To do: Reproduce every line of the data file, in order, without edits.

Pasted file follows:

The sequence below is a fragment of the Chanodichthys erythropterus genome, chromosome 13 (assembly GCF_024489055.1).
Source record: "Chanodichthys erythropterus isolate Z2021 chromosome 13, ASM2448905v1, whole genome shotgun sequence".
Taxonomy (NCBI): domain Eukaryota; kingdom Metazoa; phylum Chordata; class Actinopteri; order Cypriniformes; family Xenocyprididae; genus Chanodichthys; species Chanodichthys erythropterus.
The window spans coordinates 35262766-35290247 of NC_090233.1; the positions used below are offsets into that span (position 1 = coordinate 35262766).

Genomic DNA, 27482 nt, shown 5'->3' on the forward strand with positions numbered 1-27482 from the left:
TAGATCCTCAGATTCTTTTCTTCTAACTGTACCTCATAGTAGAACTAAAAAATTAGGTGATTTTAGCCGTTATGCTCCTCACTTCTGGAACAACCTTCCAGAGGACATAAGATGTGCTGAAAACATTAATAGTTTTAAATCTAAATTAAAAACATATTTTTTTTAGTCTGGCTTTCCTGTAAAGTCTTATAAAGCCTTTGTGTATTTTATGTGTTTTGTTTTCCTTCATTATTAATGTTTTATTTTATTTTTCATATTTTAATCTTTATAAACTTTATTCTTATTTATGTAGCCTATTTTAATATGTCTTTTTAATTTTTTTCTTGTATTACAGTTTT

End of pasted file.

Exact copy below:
The sequence below is a fragment of the Chanodichthys erythropterus genome, chromosome 13 (assembly GCF_024489055.1).
Source record: "Chanodichthys erythropterus isolate Z2021 chromosome 13, ASM2448905v1, whole genome shotgun sequence".
Taxonomy (NCBI): domain Eukaryota; kingdom Metazoa; phylum Chordata; class Actinopteri; order Cypriniformes; family Xenocyprididae; genus Chanodichthys; species Chanodichthys erythropterus.
The window spans coordinates 35262766-35290247 of NC_090233.1; the positions used below are offsets into that span (position 1 = coordinate 35262766).

Genomic DNA, 27482 nt, shown 5'->3' on the forward strand with positions numbered 1-27482 from the left:
TAGATCCTCAGATTCTTTTCTTCTAACTGTACCTCATAGTAGAACTAAAAAATTAGGTGATTTTAGCCGTTATGCTCCTCACTTCTGGAACAACCTTCCAGAGGACATAAGATGTGCTGAAAACATTAATAGTTTTAAATCTAAATTAAAAACATATTTTTTTTAGTCTGGCTTTCCTGTAAAGTCTTATAAAGCCTTTGTGTATTTTATGTGTTTTGTTTTCCTTCATTATTAATGTTTTATTTTATTTTTCATATTTTAATCTTTATAAACTTTATTCTTATTTATGTAGCCTATTTTAATATGTCTTTTTAATTTTTTTCTTGTATTACAGTTTT